24 August 2011

Taking the test

We reached another stage in our emigration journey today.


This imposing building is the immigration office in Kingston, where Mike and I reported earlier this afternoon to establish our identities, prove we could speak English - bit tricky for Mike, that one, but he seemed to manage OK ;-) - and complete a 20-question multiple-choice test on Canadian history, geography, economics and politics. It was fine. The questions were straight-forward and we were in and out of the building in one hour. There were only ten of us taking the test and curiously, Mike was the only man. We all had a bit of a chat before the test started and heard some horror stories from one of the women whose family had taken the test in Toronto, where there were many more people and it took three hours to interview them all before the test started.

When we got home, the children proudly presented us with a cake that they'd made to mark the occasion:


Hidden by the generous helping of sprinkles are the words 'Nice Job' and a thumbs-up. Good to know that they have confidence in our abilities!

We won't know for sure whether we've passed the test until we hear from the immigration office. If we have, then we'll be invited to a ceremony with a citizenship judge in September. Fingers crossed...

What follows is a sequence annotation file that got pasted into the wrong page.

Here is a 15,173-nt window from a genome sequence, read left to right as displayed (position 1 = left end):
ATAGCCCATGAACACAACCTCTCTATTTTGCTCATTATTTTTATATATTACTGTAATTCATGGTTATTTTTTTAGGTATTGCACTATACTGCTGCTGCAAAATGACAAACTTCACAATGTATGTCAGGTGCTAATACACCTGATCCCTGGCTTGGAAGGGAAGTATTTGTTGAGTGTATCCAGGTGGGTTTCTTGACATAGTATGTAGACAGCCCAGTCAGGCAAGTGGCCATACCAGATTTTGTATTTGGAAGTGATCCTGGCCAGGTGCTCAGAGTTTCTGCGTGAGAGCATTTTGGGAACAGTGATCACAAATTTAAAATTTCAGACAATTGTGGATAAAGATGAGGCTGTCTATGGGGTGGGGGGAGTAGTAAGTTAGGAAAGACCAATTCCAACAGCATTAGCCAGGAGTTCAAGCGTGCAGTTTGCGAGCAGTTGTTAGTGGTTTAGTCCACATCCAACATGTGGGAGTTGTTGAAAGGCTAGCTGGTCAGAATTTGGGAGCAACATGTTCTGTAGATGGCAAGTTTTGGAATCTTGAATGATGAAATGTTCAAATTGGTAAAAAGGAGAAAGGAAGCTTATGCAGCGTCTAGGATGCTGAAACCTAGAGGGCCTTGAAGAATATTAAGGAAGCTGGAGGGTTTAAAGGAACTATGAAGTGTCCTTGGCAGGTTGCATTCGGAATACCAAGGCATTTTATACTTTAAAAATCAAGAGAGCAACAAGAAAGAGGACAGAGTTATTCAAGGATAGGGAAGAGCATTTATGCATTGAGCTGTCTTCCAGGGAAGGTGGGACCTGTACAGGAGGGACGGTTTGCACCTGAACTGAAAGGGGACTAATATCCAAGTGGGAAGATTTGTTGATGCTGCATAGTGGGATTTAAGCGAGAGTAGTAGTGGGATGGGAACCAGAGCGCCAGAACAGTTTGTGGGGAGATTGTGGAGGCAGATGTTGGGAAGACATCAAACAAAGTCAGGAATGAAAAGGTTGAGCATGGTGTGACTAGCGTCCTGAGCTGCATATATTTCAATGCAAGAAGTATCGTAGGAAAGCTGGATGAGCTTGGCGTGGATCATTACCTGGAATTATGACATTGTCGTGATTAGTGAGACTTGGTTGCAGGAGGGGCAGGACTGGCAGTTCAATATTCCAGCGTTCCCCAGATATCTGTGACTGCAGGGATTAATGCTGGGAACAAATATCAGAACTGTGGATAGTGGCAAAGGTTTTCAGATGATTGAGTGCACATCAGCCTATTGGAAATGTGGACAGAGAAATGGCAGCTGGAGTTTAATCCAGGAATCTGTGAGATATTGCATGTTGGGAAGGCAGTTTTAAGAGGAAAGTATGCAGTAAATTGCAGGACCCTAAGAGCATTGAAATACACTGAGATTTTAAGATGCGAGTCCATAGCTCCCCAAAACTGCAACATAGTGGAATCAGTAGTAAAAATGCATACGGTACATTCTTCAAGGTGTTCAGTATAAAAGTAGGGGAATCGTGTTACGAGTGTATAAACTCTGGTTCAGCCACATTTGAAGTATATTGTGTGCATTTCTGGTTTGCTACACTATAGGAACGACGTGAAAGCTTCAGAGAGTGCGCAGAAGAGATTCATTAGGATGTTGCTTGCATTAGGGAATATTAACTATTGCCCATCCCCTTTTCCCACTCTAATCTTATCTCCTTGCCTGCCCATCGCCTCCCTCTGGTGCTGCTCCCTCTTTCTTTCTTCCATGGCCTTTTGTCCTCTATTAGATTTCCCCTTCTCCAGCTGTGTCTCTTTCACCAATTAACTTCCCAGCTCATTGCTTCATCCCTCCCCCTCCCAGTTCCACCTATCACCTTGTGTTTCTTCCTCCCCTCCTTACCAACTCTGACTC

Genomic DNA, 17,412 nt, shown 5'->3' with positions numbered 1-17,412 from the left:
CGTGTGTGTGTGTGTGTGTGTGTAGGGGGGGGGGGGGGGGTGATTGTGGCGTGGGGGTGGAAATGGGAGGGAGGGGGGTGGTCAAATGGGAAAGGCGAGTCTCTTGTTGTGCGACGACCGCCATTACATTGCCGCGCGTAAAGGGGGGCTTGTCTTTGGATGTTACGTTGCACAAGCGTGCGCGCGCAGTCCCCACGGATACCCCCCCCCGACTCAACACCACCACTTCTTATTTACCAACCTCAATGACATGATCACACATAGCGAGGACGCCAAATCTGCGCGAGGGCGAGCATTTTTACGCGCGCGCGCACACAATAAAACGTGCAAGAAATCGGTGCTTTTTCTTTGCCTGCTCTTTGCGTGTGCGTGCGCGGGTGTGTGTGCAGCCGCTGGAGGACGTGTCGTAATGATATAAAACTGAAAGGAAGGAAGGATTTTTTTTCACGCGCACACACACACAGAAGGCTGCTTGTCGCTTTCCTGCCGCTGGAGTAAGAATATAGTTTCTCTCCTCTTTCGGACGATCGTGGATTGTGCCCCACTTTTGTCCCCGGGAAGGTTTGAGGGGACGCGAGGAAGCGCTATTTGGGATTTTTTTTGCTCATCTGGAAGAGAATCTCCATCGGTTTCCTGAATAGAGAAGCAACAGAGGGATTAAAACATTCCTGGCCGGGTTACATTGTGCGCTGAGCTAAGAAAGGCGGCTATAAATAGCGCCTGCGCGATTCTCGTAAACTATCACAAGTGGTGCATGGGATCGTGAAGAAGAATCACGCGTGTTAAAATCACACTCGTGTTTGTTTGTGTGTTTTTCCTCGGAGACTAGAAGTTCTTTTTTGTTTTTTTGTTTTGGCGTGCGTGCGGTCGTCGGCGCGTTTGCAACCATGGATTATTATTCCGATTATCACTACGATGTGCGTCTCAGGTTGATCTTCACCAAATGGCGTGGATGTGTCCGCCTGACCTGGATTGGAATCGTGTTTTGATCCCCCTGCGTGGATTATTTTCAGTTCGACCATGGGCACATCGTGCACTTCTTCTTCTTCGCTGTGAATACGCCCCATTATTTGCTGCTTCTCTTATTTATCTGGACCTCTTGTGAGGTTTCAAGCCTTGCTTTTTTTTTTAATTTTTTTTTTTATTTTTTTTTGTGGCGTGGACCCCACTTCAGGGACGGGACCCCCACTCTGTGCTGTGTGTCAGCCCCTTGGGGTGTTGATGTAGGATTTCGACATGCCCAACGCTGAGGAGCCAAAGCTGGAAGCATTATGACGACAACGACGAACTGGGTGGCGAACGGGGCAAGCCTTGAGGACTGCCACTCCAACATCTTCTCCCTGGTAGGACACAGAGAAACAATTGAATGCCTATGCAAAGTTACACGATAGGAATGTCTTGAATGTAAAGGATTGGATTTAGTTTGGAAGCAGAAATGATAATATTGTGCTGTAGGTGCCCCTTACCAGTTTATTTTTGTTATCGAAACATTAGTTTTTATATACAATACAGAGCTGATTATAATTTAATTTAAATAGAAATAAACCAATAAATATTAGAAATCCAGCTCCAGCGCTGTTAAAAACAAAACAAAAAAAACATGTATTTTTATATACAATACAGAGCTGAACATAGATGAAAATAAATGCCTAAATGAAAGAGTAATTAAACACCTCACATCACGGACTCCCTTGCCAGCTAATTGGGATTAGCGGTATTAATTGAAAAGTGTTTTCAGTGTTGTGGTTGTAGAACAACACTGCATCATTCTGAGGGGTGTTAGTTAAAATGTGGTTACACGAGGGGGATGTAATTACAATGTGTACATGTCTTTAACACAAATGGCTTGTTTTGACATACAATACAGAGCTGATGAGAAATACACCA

We're thinking we will have a party to mark the transition to officially being Canadians. It will be quite nice not to have to read the 'Discover Canada' book again: we've been having to learn the whole thing over the last few weeks. And we are comprehensively Sick To Death of it.


8 comments:

Crafty Gardener said...

Congrats on passing the first stage, now just the ceremony, then you will both officially be Canadian citizens.

Elephant's Eye said...

Hope the citizenship judge doesn't read Sick to Death ;~) But I imagine you are home and dry!

Lisa from Iroquois said...

Congratulations and welcome :)
So have you considered what to serve for your celebratory family feast? seal flippers or perhaps cod from Nfld,mussels from PEI, lobster from NS/NB, poutine from Quebec, wine from Ontario, perogies from Manitoba, bread made with prairie wheat, beef from Alberta and fruit or maybe salmon from BC :) All yummy, all Canadian!

Amanda said...

Thanks all! I love your idea of a pan-Canadian feast, Lisa. Well, apart from the seal flippers, perhaps...

The Garden Ms. S said...

Congratulations, Amanda! Two thumbs up. ;)

Esther Montgomery said...

It jolts me, this post. It must be wonderful to find country where you feel so much at home you want to 'belong' properly and become a citizen. But I think I would find it hard to cut adrift from my roots. Can you be Canadian and English all at once?

Amanda said...

Hi Esther - yes, we can hold dual citizenship, so we will still be British but also Canadian. The main advantage will be being able to vote here (I've been feeling very disenfranchised ever since we arrived). And being able to have British and Canadian passports will give us all about as much freedom and flexibility in terms of travel and working abroad as it is possible to have (easier to travel to the US, for example). We will have to swear allegiance to the Queen as part of the citizenship ceremony (which will seem rather odd!).

Montag said...

Congratulations, brave hearts!